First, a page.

Therapists on the Hostage Negotiation Team and Supporting Police Work: An interview with Dr. Andy Young
Curt and Katie interview Andy Young about hostage (crisis) negotiation and his work with SWAT and crisis negotiation in Lubbock, TX. Content warning: discussion of violence, suicide, and homicide. We talk about what therapists can do within police departments, the interplay between mental health and law enforcement, what that work looks like – especially when involved in crisis negotiation, and skills therapists need when working in these settings. We also look at trauma response and how it is handled when things go south.
Click here to scroll to the podcast transcript.
Click here to scroll to the podcast transcript.
An Interview with Dr. Andy Young
Dr. Andy Young has been a Professor of Psychology and Counseling at Lubbock Christian University since 1996 and a negotiator and psychological consultant with the Lubbock Police Department’s SWAT team since 2000. He also heads LPD’s Victim Services Unit and is the director of the department’s Critical Incident Stress Management Team. He has been on the negotiating team at the Lubbock County Sheriff’s Office since 2008 and is on the team at the Texas Department of Public Safety (Texas Rangers, Special Operations, Region 5). He is the author of, “Fight or Flight: Negotiating Crisis on the Frontline” and “When Every Word Counts: An Insider’s View of Crisis Negotiations.” He was recently added as a third author for the 6th Edition of “Crisis Negotiations: Managing Critical Incidents and Hostage Situations in Law Enforcement and Corrections”.
In this podcast episode, we talk about the role therapists can play in crisis negotiation
There have been many calls to defund the police and create roles for mental health professionals in law enforcement. Dr. Andy Young has already been doing this for 20 years. We talked with him about what that experience looks like.
What can therapists do for law enforcement?
- Crisis counseling
- Hostage or Crisis Negotiation support (advising on the negotiation)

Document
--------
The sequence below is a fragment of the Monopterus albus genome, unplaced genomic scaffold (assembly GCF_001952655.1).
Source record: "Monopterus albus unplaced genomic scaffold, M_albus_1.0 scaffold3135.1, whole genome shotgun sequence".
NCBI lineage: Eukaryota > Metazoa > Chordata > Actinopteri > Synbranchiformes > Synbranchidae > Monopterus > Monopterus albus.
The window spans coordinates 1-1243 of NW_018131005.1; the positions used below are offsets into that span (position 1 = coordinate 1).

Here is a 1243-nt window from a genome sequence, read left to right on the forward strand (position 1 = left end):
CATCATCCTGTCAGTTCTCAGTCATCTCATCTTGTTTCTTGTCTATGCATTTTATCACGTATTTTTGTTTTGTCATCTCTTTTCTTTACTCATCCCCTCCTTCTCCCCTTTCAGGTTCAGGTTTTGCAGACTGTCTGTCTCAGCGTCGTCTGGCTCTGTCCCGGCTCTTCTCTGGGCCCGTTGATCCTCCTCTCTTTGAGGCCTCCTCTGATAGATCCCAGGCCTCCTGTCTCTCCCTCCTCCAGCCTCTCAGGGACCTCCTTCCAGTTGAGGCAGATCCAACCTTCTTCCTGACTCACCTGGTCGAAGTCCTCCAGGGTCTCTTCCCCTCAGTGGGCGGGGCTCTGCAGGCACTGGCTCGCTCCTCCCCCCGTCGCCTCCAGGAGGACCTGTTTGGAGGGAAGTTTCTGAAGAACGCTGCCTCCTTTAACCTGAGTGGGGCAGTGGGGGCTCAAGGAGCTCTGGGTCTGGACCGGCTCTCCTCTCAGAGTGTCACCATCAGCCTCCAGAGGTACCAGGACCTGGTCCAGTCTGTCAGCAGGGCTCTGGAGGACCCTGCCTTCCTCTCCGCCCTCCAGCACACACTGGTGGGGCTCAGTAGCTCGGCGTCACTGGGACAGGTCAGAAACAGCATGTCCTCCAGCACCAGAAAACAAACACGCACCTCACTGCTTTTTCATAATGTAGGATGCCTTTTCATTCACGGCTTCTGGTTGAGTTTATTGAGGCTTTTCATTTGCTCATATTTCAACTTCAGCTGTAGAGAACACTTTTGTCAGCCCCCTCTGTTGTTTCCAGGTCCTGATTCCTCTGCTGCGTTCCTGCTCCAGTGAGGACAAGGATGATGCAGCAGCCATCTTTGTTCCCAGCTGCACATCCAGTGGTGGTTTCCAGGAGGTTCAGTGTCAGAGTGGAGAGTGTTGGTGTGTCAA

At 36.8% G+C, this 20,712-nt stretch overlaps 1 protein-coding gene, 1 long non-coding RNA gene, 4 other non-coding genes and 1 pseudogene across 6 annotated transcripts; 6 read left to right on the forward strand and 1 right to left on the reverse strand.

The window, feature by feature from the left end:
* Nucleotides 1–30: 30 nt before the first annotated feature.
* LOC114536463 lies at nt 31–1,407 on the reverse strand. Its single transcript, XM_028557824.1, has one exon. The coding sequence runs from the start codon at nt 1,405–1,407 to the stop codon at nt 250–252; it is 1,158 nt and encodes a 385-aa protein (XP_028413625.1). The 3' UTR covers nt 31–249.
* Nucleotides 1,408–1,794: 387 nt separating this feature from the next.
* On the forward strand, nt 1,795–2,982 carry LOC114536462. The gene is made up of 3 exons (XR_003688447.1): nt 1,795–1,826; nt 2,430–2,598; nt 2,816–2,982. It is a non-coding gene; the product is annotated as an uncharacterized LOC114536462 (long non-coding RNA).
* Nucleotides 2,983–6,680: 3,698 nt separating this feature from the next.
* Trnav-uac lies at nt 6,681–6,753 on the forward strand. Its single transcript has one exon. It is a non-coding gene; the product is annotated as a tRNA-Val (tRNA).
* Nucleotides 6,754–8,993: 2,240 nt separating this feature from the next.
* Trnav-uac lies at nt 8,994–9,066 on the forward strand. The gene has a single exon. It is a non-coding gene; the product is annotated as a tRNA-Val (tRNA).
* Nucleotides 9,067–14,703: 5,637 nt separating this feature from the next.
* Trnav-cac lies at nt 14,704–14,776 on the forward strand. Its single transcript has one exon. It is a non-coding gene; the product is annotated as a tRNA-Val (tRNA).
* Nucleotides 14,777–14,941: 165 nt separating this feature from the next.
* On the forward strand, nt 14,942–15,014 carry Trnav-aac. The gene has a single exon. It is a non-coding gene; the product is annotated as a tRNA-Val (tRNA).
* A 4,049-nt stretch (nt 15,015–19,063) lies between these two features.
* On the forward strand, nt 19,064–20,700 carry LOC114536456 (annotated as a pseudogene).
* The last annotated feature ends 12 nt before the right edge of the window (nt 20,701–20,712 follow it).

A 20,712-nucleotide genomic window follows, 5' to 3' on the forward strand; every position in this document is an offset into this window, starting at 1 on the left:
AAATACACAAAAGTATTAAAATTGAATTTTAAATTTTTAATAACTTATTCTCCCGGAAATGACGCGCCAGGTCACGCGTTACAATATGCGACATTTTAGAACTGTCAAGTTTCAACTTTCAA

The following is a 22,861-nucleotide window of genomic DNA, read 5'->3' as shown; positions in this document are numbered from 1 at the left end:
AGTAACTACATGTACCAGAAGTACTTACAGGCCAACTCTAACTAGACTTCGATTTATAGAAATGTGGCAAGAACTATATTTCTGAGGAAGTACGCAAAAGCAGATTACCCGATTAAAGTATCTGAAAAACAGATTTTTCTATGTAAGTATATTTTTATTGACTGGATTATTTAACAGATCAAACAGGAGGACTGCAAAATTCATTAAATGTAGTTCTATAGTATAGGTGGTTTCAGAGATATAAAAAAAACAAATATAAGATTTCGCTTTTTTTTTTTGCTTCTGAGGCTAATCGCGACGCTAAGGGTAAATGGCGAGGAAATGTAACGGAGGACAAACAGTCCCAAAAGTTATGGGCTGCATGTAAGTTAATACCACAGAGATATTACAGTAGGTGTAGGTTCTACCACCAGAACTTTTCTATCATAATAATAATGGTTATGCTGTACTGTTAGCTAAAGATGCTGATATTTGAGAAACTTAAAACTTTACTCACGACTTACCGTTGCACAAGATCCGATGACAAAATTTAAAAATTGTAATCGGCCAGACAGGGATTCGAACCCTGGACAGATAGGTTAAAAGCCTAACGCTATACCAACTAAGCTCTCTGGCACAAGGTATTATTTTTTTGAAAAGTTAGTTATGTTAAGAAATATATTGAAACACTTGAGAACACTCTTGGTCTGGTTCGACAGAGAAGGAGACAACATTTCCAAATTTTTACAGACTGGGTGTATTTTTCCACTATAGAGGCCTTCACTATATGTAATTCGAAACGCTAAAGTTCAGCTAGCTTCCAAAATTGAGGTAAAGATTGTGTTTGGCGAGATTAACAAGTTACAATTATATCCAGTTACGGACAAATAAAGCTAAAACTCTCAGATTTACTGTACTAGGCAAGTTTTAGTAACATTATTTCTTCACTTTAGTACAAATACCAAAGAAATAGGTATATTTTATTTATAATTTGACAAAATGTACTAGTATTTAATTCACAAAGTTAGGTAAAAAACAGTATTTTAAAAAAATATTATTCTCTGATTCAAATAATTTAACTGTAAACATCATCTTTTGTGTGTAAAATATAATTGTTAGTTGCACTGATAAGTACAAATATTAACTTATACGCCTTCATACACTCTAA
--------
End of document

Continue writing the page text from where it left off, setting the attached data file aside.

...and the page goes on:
- Psychiatric consultation
- Predicting violence or suicide, assessing subjects’ mental health
What is the interplay between mental health and law enforcement?
- Police officers get 40 hours of active listening and mental health
- Officers started out a bit stand-offish, reported increased mental load due to needing to protect mental health professionals at the scene
- Finding value in taking mental health out of scope of law enforcement
- There is a huge importance in developing relationship with the officers
- Specialized training needed that can support integrating mental health providers into law enforcement teams
What does work look like for therapists in law enforcement and crisis negotiation?
- Coaching on communication
- Assessing the situation and the subject
- Strategizing interventions to de-escalate the situation
- Provide context and reassurance to law enforcement professionals
- Hostage Negotiation calls are typically once to twice a month (and not every month).
- There are successful outcomes 97% of the time
How do these law enforcement and mental health providers handle things when they go south?
“There’s me and other people like me – therapists who understand the law enforcement culture, and even are trusted by the law enforcement culture – where officers will reach out for additional assistance if they believe that they need it [after a traumatic incident]. And of course, me being around just walking through the halls of the police department, inevitably, somebody will say, ‘Hey, can I talk to you for a minute?’ and then it gets personal”. – Dr. Andy Young
- Crisis support
- Critical Incident Stress Management
- Mental health providers who are accepted within the law enforcement culture
- The political, investigative and personal elements of a lethal force incident
- Processing and debriefing within the team
What skills should therapists have to work with law enforcement and hostage negotiation?
“People get to make decisions for themselves. And we might be able to coach people on how to land the airplane, but they get to land the airplane themselves. And in my office, that’s one thing. But out on the street where there’s guns or elevated positions that we can jump off of or innocent people that we can kill. It’s the same principle, but at its extreme, and it really tests a person about being able to apply that to yourself and your circumstances.” – Dr. Andy Young
- Pragmatic and understanding the situation you’re in
- Practical, knowing your own limits
- Ability to manage emotional situations calmly
- Navigating the extreme stakes out in the streets
- Understanding law enforcement
The benefit of having a mental health provider on a hostage negotiation team
- Training the team on mental health concerns
- Improving “batting average” on successful outcomes
- The importance of a well-trained team
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Who we are:
Curt Widhalm, LMFT
Curt Widhalm is in private practice in the Los Angeles area. He is the cofounder of the Therapy Reimagined conference, an Adjunct Professor at Pepperdine University and CSUN, a former Subject Matter Expert for the California Board of Behavioral Sciences, former CFO of the California Association of Marriage and Family Therapists, and a loving husband and father. He is 1/2 great person, 1/2 provocateur, and 1/2 geek, in that order. He dabbles in the dark art of making “dad jokes” and usually has a half-empty cup of coffee somewhere nearby. Learn more at: http://www.curtwidhalm.com